This blog's humble author is quoted in a Law360 story today about the dubious distinction Texas has as the state responsible for more EEOC Charge filings than any other state:
"More federal workplace discrimination charges were filed in Texas than in any other state in 2011, with 10 percent of all charges nationwide lodged there, according to state-by-state data released by the U.S. Equal Employment Opportunity Commission on Monday.
The EEOC received a record 99,947 charges of discrimination during the 2011 fiscal year, which ended Sept. 30, and of those, 9,952 charges were brought in Texas, the agency said.
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While the sheer size of Texas' population is most likely a factor in the state's position as the one with the most charges, it is not the only factor, attorneys say. Population size alone can't account for why Texas' number would trump that of another populous state like California, attorneys told Law360.
“Many states like California have a robust state-level agency that provides protections for workers, but in Texas the agency provides very little, so more of that work has to be shouldered by the federal government rather than the state,” said San Antonio-based attorney Christopher J. McKinney of The McKinney Law Firm PC, who represents employees and select employers.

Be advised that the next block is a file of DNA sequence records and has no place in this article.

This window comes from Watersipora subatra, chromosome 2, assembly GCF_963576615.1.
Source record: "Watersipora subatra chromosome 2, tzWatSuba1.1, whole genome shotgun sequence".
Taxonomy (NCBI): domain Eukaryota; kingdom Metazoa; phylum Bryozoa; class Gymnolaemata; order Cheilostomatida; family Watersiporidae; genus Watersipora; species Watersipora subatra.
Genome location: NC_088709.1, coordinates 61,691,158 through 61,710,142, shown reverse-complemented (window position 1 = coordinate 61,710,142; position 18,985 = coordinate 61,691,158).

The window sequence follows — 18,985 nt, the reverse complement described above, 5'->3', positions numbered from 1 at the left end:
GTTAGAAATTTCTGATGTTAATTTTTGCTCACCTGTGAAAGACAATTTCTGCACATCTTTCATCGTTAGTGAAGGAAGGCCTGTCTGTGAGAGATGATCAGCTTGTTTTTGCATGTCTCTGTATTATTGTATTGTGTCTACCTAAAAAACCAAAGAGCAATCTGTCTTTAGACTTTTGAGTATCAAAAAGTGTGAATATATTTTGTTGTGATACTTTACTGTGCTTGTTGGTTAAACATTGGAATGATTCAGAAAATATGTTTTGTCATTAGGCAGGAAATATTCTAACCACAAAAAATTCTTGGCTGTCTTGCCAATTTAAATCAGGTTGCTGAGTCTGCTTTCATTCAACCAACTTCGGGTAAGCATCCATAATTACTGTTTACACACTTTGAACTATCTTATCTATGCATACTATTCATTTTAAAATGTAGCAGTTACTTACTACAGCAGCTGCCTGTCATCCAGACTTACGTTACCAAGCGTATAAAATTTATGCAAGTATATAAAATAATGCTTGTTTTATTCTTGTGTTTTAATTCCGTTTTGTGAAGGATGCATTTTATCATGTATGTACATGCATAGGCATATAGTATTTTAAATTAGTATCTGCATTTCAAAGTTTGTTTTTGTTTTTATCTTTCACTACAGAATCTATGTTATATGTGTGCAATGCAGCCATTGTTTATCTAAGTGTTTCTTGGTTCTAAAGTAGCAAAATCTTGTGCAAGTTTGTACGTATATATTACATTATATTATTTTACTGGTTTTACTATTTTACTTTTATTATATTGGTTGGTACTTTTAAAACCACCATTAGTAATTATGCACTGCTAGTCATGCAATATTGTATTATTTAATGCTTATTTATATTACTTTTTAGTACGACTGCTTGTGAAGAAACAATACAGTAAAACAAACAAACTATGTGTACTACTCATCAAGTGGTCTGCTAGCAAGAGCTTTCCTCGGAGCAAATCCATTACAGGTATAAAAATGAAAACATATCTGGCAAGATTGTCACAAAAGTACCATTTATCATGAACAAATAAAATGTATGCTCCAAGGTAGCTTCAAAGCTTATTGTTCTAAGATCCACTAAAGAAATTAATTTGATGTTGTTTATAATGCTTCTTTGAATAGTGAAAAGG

Management-side attorney Ron Chapman Jr. of Ogletree Deakins Nash Smoak & Stewart PC agreed that the state agencies' activity level likely accounted for the number of charges being higher in Texas than in California. ..."
The statistics really are quite damning for Texas. Texas accounted for a full 10% of all national EEOC charge filings, and 15% of the country’s religion and national origin charges. That's pretty deplorable.